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We investigated whether β2GPI, the key antigen in the antiphospholipid syndrome, is susceptible to oxidative modifications by the hydroxyl radical (°OH) that may influence its lipid-binding and antigenic properties. We compared the effects on human and bovine β2GPI of °OH free radicals generated by γ -radiolysis of water with 137Cs and by the Fenton system composed of Fe-EDTA, ascorbate and H2O2. Radiolytic °OH caused a dose-dependent loss of tryptophan, production of dityrosine and carbonyl groups, dimerization and/or extensive aggregation of β2GPI. It ensued a reduction in affinity binding to cardiolipin liposomes and loss of β2GPI-dependent autoantibody binding to immobilized cardiolipin. Patient anti-β2GPI antibodies segregated into two groups based on the effect in the β2GPI-ELISA of β2GPI pretreatment with radiolytic °OH : enhancement or suppression of IgG binding in groups A (common type) and B (rare subset), respectively. The avidities of group A antibodies for fluid-phase β2GPI were low but increased in a dose-dependent manner upon β2GPI irradiation, in relation to protein crosslinking. Distinguishing features of group B antibodies included higher avidities for fluid-phase β2GPI that was no longer recognized after °OH treatment, and negative anticardiolipin tests suggesting epitope location near the phospholipid binding site. The °OH scavengers thiourea and mannitol efficiently protected against all above changes. In contrast, the Fenton system induced no major alteration in the structure and functions of β2GPI.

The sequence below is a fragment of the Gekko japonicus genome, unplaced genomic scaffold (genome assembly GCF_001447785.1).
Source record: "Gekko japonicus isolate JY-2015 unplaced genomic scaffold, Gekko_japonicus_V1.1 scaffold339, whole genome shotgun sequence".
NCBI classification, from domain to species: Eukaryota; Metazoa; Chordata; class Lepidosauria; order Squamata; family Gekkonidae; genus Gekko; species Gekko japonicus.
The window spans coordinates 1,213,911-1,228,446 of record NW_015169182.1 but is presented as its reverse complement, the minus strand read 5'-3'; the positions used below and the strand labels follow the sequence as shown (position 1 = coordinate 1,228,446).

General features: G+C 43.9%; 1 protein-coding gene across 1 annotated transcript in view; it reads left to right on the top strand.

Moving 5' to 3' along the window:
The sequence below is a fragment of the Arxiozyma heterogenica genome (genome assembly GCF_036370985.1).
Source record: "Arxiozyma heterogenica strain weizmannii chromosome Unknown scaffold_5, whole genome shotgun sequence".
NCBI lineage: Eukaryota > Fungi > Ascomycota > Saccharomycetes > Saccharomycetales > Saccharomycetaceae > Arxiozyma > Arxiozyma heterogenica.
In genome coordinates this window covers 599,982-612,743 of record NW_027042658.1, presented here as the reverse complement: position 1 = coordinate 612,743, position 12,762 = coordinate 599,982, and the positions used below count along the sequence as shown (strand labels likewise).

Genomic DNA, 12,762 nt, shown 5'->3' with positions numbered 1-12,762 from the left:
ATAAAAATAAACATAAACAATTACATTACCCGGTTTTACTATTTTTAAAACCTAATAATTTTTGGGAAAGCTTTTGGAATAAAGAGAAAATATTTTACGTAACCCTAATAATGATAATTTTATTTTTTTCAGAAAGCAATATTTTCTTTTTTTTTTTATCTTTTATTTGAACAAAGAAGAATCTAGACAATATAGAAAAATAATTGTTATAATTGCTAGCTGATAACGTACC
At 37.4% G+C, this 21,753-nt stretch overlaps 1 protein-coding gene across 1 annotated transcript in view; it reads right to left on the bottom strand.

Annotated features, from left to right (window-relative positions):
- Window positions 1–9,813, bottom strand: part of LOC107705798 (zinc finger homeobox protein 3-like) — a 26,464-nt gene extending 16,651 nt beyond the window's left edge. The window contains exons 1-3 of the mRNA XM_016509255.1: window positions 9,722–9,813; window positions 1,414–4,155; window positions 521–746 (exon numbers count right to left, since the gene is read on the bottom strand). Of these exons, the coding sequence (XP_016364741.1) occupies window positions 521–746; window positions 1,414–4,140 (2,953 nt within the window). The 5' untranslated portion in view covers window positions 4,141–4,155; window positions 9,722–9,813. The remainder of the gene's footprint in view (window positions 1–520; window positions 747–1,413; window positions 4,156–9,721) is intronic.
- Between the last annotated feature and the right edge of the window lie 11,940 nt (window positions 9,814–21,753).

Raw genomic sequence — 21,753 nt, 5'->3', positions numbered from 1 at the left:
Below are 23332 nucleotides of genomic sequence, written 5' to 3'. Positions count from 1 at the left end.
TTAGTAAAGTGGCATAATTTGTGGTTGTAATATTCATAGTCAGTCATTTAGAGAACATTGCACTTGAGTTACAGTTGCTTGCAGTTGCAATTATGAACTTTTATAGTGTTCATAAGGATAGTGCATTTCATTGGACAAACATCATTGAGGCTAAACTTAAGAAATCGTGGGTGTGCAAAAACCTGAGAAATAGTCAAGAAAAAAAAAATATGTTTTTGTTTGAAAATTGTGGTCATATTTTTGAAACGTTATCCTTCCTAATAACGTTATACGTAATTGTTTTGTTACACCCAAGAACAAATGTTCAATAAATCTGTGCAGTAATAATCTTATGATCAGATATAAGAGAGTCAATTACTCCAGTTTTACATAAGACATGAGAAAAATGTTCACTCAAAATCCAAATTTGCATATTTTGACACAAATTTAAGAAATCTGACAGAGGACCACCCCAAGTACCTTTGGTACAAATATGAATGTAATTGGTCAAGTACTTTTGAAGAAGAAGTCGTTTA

Thus, oxidative modifications of β2GPI via °OH attack of susceptible amino acids alters phospholipid binding, and modulates recognition by autoantibodies depending on their epitope specificities. These findings may be of clinical relevance for the generation and/or reactivity of anti-β2GPI antibodies.